Iranian lawmakers recently drafted a bill to “support cryptocurrency mining and organizing the domestic market for exchanges.”
Inside the Bill
The plan involves making the Central Bank of Iran the primary regulatory body regarding the domestic exchange of cryptocurrencies within three months. This includes plans to prohibit the exchange of any cryptocurrency within the country, aside from a national one, as means of payment.
A particularly interesting section of the bill states that domestic crypto miners will be controlled by the Ministry of Industry. Miners must be granted a license from the ministry to operate, as well as a license from the Energy Ministry to construct power plants required to run their operations- which allegedly caused blackouts by draining the city of its electricity supply in May.
Miners will be permitted to sell any excess energy that they generate- a great deal considering that over 4% of global bitcoin mining was estimated to be done in Iran.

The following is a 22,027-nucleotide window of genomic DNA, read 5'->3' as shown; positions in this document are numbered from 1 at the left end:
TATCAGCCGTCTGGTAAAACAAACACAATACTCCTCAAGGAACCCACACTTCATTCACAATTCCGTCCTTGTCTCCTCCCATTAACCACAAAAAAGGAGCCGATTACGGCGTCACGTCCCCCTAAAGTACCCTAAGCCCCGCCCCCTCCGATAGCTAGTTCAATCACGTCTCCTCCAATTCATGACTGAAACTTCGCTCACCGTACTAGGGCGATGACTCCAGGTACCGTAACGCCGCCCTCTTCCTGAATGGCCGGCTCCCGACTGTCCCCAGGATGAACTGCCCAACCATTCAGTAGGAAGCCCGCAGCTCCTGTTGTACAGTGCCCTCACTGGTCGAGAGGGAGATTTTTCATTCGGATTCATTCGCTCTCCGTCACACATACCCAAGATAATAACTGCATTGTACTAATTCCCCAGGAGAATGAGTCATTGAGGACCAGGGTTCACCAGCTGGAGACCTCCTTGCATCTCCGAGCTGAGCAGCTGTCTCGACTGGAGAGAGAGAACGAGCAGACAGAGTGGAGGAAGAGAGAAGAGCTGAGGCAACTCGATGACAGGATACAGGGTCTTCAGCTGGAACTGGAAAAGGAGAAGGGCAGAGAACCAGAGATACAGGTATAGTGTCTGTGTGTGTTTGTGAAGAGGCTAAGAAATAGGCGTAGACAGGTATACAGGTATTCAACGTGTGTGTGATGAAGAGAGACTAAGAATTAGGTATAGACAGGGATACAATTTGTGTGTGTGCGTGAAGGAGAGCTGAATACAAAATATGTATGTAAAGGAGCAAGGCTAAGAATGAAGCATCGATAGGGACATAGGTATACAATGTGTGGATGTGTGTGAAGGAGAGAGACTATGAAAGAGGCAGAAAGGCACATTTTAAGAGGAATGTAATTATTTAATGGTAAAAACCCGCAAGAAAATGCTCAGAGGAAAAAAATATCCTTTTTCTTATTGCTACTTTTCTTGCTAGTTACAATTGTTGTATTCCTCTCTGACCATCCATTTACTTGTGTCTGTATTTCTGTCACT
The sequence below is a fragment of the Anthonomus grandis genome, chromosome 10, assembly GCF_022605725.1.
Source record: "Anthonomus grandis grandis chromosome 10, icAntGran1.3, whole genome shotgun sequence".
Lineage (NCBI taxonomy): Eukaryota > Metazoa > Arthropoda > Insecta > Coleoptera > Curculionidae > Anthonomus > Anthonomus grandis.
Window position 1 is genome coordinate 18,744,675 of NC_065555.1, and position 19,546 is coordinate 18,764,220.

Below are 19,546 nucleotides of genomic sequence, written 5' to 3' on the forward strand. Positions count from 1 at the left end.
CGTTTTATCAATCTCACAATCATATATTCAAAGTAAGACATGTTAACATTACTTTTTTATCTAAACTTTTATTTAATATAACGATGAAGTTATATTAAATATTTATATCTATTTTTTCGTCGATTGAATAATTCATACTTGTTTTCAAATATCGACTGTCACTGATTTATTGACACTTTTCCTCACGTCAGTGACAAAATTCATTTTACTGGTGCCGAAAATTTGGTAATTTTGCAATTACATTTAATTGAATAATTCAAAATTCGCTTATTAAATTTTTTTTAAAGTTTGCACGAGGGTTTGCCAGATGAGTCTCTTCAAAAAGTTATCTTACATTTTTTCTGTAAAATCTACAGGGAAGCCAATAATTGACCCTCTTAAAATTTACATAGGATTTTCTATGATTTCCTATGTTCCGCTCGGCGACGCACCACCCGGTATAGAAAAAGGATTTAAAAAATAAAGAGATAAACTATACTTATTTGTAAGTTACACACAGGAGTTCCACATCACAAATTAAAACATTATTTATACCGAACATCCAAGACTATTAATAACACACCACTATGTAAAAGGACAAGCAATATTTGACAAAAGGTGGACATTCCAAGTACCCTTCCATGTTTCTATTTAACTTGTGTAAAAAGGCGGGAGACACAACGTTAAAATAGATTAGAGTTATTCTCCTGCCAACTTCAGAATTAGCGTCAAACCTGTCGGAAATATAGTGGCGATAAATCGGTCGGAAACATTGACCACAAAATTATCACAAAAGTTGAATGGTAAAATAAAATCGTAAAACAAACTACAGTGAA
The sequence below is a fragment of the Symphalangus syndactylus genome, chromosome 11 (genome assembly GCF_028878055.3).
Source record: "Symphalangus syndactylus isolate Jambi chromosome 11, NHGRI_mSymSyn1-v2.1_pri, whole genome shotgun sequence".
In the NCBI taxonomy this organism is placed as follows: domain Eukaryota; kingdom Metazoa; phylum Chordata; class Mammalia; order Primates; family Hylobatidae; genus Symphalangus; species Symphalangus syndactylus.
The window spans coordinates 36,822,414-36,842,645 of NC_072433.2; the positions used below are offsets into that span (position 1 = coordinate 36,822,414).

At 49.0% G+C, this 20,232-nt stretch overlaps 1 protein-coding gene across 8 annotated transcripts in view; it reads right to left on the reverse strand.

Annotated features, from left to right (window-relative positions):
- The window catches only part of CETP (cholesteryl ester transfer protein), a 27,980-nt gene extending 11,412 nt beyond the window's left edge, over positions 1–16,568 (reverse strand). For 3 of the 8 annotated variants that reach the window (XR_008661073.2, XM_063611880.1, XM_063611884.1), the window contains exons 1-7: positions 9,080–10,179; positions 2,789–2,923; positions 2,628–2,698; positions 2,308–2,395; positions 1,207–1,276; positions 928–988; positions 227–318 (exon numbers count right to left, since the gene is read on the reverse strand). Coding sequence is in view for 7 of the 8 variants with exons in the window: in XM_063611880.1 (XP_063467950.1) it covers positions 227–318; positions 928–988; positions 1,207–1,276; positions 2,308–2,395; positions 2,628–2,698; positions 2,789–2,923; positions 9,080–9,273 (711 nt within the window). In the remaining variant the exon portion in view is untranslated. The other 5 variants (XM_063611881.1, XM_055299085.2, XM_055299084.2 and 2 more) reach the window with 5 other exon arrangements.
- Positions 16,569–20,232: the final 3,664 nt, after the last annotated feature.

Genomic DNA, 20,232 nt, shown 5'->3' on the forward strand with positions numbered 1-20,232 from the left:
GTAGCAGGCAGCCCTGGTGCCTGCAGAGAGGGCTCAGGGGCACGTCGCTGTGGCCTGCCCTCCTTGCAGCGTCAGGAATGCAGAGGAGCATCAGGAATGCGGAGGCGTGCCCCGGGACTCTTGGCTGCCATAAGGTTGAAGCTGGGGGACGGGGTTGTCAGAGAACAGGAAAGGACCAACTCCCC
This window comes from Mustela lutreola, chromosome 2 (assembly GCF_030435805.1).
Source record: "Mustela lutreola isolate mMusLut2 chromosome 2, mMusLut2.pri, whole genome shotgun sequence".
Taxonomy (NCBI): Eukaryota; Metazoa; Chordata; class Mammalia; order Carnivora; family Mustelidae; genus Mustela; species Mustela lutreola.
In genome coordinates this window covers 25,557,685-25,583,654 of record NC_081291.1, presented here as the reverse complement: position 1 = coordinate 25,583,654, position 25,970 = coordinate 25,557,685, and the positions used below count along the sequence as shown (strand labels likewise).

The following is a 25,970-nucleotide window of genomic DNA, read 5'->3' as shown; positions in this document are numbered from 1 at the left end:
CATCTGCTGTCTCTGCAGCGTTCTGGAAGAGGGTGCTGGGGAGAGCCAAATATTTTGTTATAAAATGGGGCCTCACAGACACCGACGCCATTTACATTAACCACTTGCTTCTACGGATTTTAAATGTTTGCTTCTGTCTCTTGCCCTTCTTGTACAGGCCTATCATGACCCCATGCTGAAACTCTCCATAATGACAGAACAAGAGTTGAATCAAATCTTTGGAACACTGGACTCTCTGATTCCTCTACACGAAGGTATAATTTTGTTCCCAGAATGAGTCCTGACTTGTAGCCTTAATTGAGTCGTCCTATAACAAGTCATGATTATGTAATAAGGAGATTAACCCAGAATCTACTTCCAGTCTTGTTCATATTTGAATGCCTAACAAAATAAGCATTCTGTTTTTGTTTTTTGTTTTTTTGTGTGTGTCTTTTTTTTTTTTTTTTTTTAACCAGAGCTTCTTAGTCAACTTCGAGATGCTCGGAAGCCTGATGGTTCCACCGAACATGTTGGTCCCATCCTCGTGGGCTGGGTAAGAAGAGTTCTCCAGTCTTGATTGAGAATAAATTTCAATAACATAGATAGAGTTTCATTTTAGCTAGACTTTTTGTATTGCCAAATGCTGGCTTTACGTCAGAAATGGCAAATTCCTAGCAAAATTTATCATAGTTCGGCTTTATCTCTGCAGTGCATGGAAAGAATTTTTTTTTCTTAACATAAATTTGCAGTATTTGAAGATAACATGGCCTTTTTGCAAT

Iran’s Approach to Miners
Like China, Iran is on a similar course of substituting cryptocurrencies with a CBDC such as the digital yuan.
Such a currency would give the authoritarian governments greater surveillance and control of their citizen’s money, which is antithetical to the value of “decentralization” which most crypto enthusiasts hold- including Bitcoin users.
This is in line with a temporary ban that Iran issued on crypto mining in late May in response to the blackouts. The ban forbids even household mining operations and is set to last until September of 2021.
Before this, Iran was considered a hotspot for mining operations due to its relatively cheap electricity supply.
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